Zombie ApocalypseReview (X360)
Zombies: those irrepressible foes of man. As endless as the horde of brain suckers themselves is the line of horror filled videogames portraying their world domination. Regardless of the fact that these lumbering nasties may be born of the imaginations of writers and dramatists frightful of social uprising and a torrent of plebs amassing with a single goal, usually the most important thing to remember about zombies is that they need a good shot to the cranium to put down. The other thing about zombie uprisings in either film or games is that they are nearly always set after the fact. Invariably mankind has all but been put down spare for a few well armed zombie despising survivors. Such is the case with Nihilistic Software’s multidirectional shoot ‘em up Zombie Apocalypse (henceforth ZA). As the game’s title would suggest, it takes place as after the fact as you can get. Undaunted, the game’s group of oddball protagonists are not all that upset about the grizzly fate of humanity; they are an eclectic rabble and relish the forthcoming fight with an almost light hearted competitiveness.
The aim of ZA’s main game mode is to progress level after level by surviving a number of waves of zombies and rescuing up to two randomly appearing survivors for bonus points. Not being grabbed by the zombies and surviving all waves on that level without being killed also bring extra points as does building up the score multiplier for killing zombies in streaks. On each play through, accruing a certain number of points will grant you bonus lives and eventually unlock extra game modes such as seven days of hell (an endurance mode where each level has hundreds of more zombies), blackout (levels take place in near complete darkness), turbo (gameplay occurs at an increased pace), and chainsaws only. The list of unlock modes all amount to a decent slice of gameplay variety and adds some longevity to what otherwise is a pretty basic shooter.
The player can move his zombie killer about with the left analogue stick. The action is viewed from an overhead camera which is rotated slightly in perspective to foreshorten the level in a way similar to a pinball machine table. Using the right analogue stick pushed in any direction allows them to fire their weapon at the zombies in that direction. And the zombies do appear in any direction. In classic zombie style waves of enemies sprout out of the ground on all sides and it requires a mixture of dextrous player movement and concentrated firepower to see you through. Evening the odds in your favour are special weapon pickups which appear around the level including Molotov cocktails that obviously burn groups of zombies, sniper rifles which can cut through multiple zombies in a line, and submachine guns which boast a high rate of fire. Heavy weapons such as flamethrowers, grenade launchers, rocket launchers, miniguns, and a smack talking teddy bear packed full with plastic explosives complete the pick and mix. Hearing the pink bear shouting “I’m packed with love and C4” in the heat of battle will bring a smile to your face for the first few times you hear it and then become annoying like no thing has ever become annoying before as you continue to play the game.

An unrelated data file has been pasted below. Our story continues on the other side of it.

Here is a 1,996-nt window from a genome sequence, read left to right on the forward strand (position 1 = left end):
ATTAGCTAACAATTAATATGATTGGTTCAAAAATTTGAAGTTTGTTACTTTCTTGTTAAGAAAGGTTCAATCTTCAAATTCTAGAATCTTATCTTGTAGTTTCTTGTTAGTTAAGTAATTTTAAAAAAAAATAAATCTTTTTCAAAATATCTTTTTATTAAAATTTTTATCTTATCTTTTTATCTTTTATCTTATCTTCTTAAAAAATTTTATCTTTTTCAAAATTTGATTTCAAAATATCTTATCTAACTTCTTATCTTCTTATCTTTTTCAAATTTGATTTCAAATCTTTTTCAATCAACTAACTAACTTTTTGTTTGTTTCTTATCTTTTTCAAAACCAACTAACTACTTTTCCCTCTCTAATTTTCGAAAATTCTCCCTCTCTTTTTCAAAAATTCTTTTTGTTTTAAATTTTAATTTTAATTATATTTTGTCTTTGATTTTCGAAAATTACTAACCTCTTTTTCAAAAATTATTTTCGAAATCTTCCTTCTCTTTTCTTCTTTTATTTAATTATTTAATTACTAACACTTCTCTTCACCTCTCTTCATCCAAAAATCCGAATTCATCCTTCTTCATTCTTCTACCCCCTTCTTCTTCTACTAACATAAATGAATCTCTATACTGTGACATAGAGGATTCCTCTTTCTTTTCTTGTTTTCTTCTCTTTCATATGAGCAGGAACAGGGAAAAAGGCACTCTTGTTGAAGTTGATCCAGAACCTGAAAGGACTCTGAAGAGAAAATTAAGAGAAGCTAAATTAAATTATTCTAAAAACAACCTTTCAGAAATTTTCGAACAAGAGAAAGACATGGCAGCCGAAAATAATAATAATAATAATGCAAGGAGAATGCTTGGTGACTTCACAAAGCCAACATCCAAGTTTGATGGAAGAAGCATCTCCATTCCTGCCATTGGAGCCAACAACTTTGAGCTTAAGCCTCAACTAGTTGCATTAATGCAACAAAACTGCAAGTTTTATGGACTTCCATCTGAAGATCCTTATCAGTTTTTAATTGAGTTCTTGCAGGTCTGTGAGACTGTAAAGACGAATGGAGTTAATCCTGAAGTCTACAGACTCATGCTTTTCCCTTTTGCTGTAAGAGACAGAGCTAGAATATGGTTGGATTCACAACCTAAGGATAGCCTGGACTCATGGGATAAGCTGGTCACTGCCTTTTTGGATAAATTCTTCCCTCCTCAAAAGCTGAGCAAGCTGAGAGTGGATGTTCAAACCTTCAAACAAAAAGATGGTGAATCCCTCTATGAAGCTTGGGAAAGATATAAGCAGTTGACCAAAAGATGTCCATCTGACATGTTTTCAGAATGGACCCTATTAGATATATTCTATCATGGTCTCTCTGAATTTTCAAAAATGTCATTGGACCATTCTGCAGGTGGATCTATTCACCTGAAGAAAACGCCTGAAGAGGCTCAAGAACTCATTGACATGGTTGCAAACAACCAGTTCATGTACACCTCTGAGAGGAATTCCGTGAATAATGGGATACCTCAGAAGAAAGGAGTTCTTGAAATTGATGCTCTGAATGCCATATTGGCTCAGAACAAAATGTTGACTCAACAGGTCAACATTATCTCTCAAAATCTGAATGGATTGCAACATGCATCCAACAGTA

ZA’s seven environments are detailed and varied, if a little short in number as you would expect from an arcade blaster, and will cycle repeatedly with new load outs of enemies in the game’s longer game modes. The late night graveyard, complete with flaming crematorium, a grave digging heavy digger, and dozens of mossy graves, is the perfect setting for the game’s first battle with the zombie horde. The spooky fairground is always standard horror film fair while the scrap yard in bright daylight and its car crusher are a nice change of pace. Each level features contextual hazards which can be used by the player to add to the zombie killing carnage. On the airport level, for example, the rotor blades of a crashed helicopter will cut advancing zombies in half while luring zombies near the engine turbine of one of the jets will turn them into a cloud of red mist. Speaking of enemies, the zombies don’t just come in one flavour. The basic zombie aside, the pick of the others include knife throwing grandmother zombies, kamikaze jumpsuit wearing dynamite zombies, shotgun wielding body armour wearing law enforcement zombies, and flexible bullet dodging zombies.
Aside from the other positive things this game does, the multiplayer options in ZA are impressive. Once in the menus a total of four players, online or locally, can play any one of the extensive list of game modes although as you would expect from this type of game the gameplay can get a little boring after a while. The cooperative modes, level hazards, weapon power ups, and varying enemies do much to avert this but the game has a limited shelf life once you have ground out the harder achievements and your buddies have moved on to other games. That won’t stop the game being fairly addictive when you start playing. The audio is pretty standard; zombie film inspired droning and groaning abound. The repeating dialogue and for the most part annoying voice work doesn’t help this at all as you tire of hearing the same celebratory lines at the end of the level and end up cheering the zombies on as they tear the annoying psychotic teddy bear or the squealing survivor limb from limb.
Eight hundred Microsoft points are easily wasted on the xbox live arcade. For that price, Zombie Apocalypse is one of the games seriously worth its salt.
Graphics: 7 Sound: 4 Gameplay: 8 Lasting Appeal: 6 Overall: 7.5